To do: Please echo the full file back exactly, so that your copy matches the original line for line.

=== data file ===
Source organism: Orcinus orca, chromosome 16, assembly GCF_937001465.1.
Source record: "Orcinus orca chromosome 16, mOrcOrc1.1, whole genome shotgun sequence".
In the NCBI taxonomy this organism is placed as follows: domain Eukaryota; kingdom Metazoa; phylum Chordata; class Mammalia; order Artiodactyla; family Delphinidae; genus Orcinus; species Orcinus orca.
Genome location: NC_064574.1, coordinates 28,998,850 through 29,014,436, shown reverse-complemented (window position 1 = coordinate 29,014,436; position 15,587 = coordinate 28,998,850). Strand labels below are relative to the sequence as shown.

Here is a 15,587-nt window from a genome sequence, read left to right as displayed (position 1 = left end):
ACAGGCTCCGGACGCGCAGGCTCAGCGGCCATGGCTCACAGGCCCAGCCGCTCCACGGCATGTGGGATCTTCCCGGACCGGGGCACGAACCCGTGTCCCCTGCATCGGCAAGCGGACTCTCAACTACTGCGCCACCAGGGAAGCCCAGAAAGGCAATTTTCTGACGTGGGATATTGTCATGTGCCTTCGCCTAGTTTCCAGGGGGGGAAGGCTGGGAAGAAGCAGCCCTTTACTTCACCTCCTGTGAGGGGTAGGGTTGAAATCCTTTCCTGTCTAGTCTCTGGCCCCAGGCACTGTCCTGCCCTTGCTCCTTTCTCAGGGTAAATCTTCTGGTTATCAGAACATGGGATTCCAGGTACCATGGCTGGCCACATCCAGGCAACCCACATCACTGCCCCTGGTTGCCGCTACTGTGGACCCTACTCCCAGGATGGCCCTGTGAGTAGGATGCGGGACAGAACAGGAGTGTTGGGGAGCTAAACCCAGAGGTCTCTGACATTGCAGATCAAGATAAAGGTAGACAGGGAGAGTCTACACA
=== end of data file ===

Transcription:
Source organism: Orcinus orca, chromosome 16, assembly GCF_937001465.1.
Source record: "Orcinus orca chromosome 16, mOrcOrc1.1, whole genome shotgun sequence".
In the NCBI taxonomy this organism is placed as follows: domain Eukaryota; kingdom Metazoa; phylum Chordata; class Mammalia; order Artiodactyla; family Delphinidae; genus Orcinus; species Orcinus orca.
Genome location: NC_064574.1, coordinates 28,998,850 through 29,014,436, shown reverse-complemented (window position 1 = coordinate 29,014,436; position 15,587 = coordinate 28,998,850). Strand labels below are relative to the sequence as shown.

Here is a 15,587-nt window from a genome sequence, read left to right as displayed (position 1 = left end):
ACAGGCTCCGGACGCGCAGGCTCAGCGGCCATGGCTCACAGGCCCAGCCGCTCCACGGCATGTGGGATCTTCCCGGACCGGGGCACGAACCCGTGTCCCCTGCATCGGCAAGCGGACTCTCAACTACTGCGCCACCAGGGAAGCCCAGAAAGGCAATTTTCTGACGTGGGATATTGTCATGTGCCTTCGCCTAGTTTCCAGGGGGGGAAGGCTGGGAAGAAGCAGCCCTTTACTTCACCTCCTGTGAGGGGTAGGGTTGAAATCCTTTCCTGTCTAGTCTCTGGCCCCAGGCACTGTCCTGCCCTTGCTCCTTTCTCAGGGTAAATCTTCTGGTTATCAGAACATGGGATTCCAGGTACCATGGCTGGCCACATCCAGGCAACCCACATCACTGCCCCTGGTTGCCGCTACTGTGGACCCTACTCCCAGGATGGCCCTGTGAGTAGGATGCGGGACAGAACAGGAGTGTTGGGGAGCTAAACCCAGAGGTCTCTGACATTGCAGATCAAGATAAAGGTAGACAGGGAGAGTCTACACA